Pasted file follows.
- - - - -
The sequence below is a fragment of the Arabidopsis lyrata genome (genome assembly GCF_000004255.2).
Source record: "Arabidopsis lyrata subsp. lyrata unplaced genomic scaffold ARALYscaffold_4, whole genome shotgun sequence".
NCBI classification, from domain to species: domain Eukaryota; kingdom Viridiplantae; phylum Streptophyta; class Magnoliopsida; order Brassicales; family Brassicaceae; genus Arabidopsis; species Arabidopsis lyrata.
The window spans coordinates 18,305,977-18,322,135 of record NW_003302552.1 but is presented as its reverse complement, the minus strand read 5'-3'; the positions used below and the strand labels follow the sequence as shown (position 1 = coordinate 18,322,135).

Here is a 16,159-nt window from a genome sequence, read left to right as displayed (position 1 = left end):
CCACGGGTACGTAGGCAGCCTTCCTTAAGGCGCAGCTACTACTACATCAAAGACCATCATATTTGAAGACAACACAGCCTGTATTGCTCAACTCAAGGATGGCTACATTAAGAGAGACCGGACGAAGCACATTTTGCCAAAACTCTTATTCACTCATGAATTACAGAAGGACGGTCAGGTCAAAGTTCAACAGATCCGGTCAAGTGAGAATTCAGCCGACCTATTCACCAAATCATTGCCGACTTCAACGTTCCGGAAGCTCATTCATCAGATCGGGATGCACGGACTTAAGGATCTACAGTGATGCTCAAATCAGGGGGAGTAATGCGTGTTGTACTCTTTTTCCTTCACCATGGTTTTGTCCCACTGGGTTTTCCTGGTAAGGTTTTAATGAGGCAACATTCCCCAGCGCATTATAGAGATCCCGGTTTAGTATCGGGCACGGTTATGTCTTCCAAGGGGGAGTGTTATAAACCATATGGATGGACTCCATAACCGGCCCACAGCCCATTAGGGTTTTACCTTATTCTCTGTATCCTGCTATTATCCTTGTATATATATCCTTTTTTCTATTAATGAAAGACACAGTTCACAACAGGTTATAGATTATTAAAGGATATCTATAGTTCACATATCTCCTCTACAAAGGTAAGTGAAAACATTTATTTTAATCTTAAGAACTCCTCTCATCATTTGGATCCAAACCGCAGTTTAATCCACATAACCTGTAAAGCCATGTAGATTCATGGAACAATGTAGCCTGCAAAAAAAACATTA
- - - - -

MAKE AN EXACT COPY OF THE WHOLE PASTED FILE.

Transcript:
The sequence below is a fragment of the Arabidopsis lyrata genome (genome assembly GCF_000004255.2).
Source record: "Arabidopsis lyrata subsp. lyrata unplaced genomic scaffold ARALYscaffold_4, whole genome shotgun sequence".
NCBI classification, from domain to species: domain Eukaryota; kingdom Viridiplantae; phylum Streptophyta; class Magnoliopsida; order Brassicales; family Brassicaceae; genus Arabidopsis; species Arabidopsis lyrata.
The window spans coordinates 18,305,977-18,322,135 of record NW_003302552.1 but is presented as its reverse complement, the minus strand read 5'-3'; the positions used below and the strand labels follow the sequence as shown (position 1 = coordinate 18,322,135).

Here is a 16,159-nt window from a genome sequence, read left to right as displayed (position 1 = left end):
CCACGGGTACGTAGGCAGCCTTCCTTAAGGCGCAGCTACTACTACATCAAAGACCATCATATTTGAAGACAACACAGCCTGTATTGCTCAACTCAAGGATGGCTACATTAAGAGAGACCGGACGAAGCACATTTTGCCAAAACTCTTATTCACTCATGAATTACAGAAGGACGGTCAGGTCAAAGTTCAACAGATCCGGTCAAGTGAGAATTCAGCCGACCTATTCACCAAATCATTGCCGACTTCAACGTTCCGGAAGCTCATTCATCAGATCGGGATGCACGGACTTAAGGATCTACAGTGATGCTCAAATCAGGGGGAGTAATGCGTGTTGTACTCTTTTTCCTTCACCATGGTTTTGTCCCACTGGGTTTTCCTGGTAAGGTTTTAATGAGGCAACATTCCCCAGCGCATTATAGAGATCCCGGTTTAGTATCGGGCACGGTTATGTCTTCCAAGGGGGAGTGTTATAAACCATATGGATGGACTCCATAACCGGCCCACAGCCCATTAGGGTTTTACCTTATTCTCTGTATCCTGCTATTATCCTTGTATATATATCCTTTTTTCTATTAATGAAAGACACAGTTCACAACAGGTTATAGATTATTAAAGGATATCTATAGTTCACATATCTCCTCTACAAAGGTAAGTGAAAACATTTATTTTAATCTTAAGAACTCCTCTCATCATTTGGATCCAAACCGCAGTTTAATCCACATAACCTGTAAAGCCATGTAGATTCATGGAACAATGTAGCCTGCAAAAAAAACATTA